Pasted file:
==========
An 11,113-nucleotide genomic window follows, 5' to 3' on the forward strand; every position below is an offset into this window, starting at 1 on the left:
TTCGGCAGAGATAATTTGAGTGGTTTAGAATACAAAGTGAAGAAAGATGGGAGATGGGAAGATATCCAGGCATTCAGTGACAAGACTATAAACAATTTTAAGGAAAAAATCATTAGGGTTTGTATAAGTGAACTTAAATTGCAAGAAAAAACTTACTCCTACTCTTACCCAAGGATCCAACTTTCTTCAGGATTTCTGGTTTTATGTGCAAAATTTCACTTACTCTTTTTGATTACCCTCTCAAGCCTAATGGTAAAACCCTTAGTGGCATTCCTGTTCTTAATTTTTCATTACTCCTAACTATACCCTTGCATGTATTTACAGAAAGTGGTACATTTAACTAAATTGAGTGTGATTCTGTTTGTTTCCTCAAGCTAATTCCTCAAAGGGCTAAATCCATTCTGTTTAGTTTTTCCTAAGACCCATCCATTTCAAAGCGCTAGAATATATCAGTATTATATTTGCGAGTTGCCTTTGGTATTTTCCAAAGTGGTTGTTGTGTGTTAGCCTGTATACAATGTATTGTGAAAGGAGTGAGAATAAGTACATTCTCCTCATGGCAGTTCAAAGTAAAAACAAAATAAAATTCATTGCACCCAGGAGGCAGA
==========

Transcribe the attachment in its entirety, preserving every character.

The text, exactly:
An 11,113-nucleotide genomic window follows, 5' to 3' on the forward strand; every position below is an offset into this window, starting at 1 on the left:
TTCGGCAGAGATAATTTGAGTGGTTTAGAATACAAAGTGAAGAAAGATGGGAGATGGGAAGATATCCAGGCATTCAGTGACAAGACTATAAACAATTTTAAGGAAAAAATCATTAGGGTTTGTATAAGTGAACTTAAATTGCAAGAAAAAACTTACTCCTACTCTTACCCAAGGATCCAACTTTCTTCAGGATTTCTGGTTTTATGTGCAAAATTTCACTTACTCTTTTTGATTACCCTCTCAAGCCTAATGGTAAAACCCTTAGTGGCATTCCTGTTCTTAATTTTTCATTACTCCTAACTATACCCTTGCATGTATTTACAGAAAGTGGTACATTTAACTAAATTGAGTGTGATTCTGTTTGTTTCCTCAAGCTAATTCCTCAAAGGGCTAAATCCATTCTGTTTAGTTTTTCCTAAGACCCATCCATTTCAAAGCGCTAGAATATATCAGTATTATATTTGCGAGTTGCCTTTGGTATTTTCCAAAGTGGTTGTTGTGTGTTAGCCTGTATACAATGTATTGTGAAAGGAGTGAGAATAAGTACATTCTCCTCATGGCAGTTCAAAGTAAAAACAAAATAAAATTCATTGCACCCAGGAGGCAGA